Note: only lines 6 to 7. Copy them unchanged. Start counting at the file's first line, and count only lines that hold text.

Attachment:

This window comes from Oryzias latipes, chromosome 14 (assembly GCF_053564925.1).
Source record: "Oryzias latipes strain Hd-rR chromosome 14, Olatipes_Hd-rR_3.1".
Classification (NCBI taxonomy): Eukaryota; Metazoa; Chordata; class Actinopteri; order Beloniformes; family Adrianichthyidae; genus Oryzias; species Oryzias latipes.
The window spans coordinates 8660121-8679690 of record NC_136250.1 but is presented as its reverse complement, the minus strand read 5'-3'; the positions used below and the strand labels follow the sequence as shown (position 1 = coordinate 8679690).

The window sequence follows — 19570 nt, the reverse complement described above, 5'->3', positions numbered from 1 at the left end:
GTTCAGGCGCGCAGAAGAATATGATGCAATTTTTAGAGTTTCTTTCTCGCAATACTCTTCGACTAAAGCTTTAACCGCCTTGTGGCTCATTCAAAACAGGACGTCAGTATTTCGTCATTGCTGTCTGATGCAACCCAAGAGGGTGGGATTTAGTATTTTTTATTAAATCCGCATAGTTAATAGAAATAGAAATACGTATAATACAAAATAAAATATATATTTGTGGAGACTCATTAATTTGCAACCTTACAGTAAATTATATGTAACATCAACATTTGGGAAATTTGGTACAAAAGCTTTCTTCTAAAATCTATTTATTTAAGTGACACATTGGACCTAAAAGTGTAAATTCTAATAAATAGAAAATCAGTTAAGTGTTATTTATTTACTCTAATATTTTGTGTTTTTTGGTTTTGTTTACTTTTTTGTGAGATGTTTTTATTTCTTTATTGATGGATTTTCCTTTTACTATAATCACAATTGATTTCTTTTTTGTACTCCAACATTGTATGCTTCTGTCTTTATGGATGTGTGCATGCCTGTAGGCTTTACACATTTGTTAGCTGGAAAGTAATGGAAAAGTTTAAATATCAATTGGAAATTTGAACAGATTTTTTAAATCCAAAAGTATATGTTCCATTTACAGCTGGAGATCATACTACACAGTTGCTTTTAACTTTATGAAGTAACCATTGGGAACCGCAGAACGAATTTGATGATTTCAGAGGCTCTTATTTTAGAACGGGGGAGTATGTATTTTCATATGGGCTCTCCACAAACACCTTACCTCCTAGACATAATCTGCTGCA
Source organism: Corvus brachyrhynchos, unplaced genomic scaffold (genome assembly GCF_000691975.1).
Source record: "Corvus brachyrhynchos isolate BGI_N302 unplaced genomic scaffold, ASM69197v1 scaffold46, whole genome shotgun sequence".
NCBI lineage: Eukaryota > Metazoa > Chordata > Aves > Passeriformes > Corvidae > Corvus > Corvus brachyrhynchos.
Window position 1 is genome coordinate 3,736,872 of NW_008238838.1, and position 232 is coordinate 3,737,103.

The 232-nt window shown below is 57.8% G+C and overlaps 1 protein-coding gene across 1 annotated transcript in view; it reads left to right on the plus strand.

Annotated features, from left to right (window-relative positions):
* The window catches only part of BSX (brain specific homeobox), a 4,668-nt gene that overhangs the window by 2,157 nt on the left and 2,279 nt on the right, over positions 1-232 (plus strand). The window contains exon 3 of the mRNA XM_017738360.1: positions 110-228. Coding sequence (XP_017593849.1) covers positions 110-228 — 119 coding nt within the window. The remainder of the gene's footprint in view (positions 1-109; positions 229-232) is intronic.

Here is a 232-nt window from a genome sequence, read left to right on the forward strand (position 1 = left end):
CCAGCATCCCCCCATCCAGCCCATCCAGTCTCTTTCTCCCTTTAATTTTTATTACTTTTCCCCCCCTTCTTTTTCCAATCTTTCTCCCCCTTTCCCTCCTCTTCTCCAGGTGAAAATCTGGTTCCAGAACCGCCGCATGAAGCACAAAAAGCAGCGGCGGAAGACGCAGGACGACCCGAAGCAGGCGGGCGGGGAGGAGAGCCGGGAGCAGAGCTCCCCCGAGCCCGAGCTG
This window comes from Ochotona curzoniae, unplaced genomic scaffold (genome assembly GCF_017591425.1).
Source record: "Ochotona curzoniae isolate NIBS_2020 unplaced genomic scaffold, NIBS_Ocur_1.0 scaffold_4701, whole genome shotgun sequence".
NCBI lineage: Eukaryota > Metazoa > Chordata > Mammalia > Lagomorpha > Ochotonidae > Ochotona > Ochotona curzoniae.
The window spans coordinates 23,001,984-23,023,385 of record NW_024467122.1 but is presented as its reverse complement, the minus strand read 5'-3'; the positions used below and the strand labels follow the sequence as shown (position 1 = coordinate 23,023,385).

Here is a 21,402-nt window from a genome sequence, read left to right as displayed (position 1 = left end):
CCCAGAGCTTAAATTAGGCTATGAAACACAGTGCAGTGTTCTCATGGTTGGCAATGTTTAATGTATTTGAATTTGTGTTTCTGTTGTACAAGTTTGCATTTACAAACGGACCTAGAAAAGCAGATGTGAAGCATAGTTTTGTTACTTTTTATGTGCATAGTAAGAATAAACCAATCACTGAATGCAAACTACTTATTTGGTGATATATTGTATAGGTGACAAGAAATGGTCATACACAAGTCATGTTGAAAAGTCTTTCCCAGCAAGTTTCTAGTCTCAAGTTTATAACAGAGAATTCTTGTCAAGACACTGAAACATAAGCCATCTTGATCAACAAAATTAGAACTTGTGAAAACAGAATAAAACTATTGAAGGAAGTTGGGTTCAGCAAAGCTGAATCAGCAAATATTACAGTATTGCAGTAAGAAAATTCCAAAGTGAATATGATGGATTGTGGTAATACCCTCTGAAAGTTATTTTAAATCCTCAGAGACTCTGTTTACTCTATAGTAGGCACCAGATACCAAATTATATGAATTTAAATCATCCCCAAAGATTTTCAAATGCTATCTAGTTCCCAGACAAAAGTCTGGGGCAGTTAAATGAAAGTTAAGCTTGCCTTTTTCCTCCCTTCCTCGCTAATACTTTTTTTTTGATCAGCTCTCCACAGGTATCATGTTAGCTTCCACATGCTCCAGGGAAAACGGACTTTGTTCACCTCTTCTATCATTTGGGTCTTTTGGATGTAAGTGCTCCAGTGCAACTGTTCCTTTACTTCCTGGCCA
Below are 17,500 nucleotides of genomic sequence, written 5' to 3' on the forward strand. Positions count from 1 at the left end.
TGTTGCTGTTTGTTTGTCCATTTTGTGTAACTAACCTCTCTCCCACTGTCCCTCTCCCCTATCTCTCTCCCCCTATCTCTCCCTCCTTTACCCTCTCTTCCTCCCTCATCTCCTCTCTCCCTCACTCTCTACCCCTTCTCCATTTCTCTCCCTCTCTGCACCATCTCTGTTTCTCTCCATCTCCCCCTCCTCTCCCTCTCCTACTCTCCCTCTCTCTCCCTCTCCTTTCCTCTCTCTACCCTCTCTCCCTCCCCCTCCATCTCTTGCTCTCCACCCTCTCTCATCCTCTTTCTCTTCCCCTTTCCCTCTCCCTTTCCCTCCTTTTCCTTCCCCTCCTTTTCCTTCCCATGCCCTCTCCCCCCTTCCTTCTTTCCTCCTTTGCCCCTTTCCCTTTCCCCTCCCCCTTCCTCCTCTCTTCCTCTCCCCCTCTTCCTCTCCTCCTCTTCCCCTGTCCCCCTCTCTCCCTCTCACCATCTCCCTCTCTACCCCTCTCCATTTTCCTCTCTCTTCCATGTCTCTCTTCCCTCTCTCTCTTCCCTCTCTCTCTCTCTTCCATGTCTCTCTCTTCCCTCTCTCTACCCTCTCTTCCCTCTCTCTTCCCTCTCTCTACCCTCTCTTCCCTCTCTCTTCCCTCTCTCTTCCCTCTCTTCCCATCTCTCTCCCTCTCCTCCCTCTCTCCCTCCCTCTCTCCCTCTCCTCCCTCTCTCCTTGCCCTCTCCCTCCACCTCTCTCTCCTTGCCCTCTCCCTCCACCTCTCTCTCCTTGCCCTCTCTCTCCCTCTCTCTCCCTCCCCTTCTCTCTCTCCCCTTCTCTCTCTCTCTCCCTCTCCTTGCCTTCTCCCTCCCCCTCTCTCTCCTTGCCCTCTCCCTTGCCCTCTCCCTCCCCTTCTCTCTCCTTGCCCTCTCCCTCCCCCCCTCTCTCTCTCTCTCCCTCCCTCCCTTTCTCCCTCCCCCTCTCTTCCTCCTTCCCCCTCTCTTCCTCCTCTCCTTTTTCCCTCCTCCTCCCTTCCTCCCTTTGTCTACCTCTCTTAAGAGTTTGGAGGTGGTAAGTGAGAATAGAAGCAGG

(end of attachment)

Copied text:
GTTCAGGCGCGCAGAAGAATATGATGCAATTTTTAGAGTTTCTTTCTCGCAATACTCTTCGACTAAAGCTTTAACCGCCTTGTGGCTCATTCAAAACAGGACGTCAGTATTTCGTCATTGCTGTCTGATGCAACCCAAGAGGGTGGGATTTAGTATTTTTTATTAAATCCGCATAGTTAATAGAAATAGAAATACGTATAATACAAAATAAAATATATATTTGTGGAGACTCATTAATTTGCAACCTTACAGTAAATTATATGTAACATCAACATTTGGGAAATTTGGTACAAAAGCTTTCTTCTAAAATCTATTTATTTAAGTGACACATTGGACCTAAAAGTGTAAATTCTAATAAATAGAAAATCAGTTAAGTGTTATTTATTTACTCTAATATTTTGTGTTTTTTGGTTTTGTTTACTTTTTTGTGAGATGTTTTTATTTCTTTATTGATGGATTTTCCTTTTACTATAATCACAATTGATTTCTTTTTTGTACTCCAACATTGTATGCTTCTGTCTTTATGGATGTGTGCATGCCTGTAGGCTTTACACATTTGTTAGCTGGAAAGTAATGGAAAAGTTTAAATATCAATTGGAAATTTGAACAGATTTTTTAAATCCAAAAGTATATGTTCCATTTACAGCTGGAGATCATACTACACAGTTGCTTTTAACTTTATGAAGTAACCATTGGGAACCGCAGAACGAATTTGATGATTTCAGAGGCTCTTATTTTAGAACGGGGGAGTATGTATTTTCATATGGGCTCTCCACAAACACCTTACCTCCTAGACATAATCTGCTGCA
Source organism: Corvus brachyrhynchos, unplaced genomic scaffold (genome assembly GCF_000691975.1).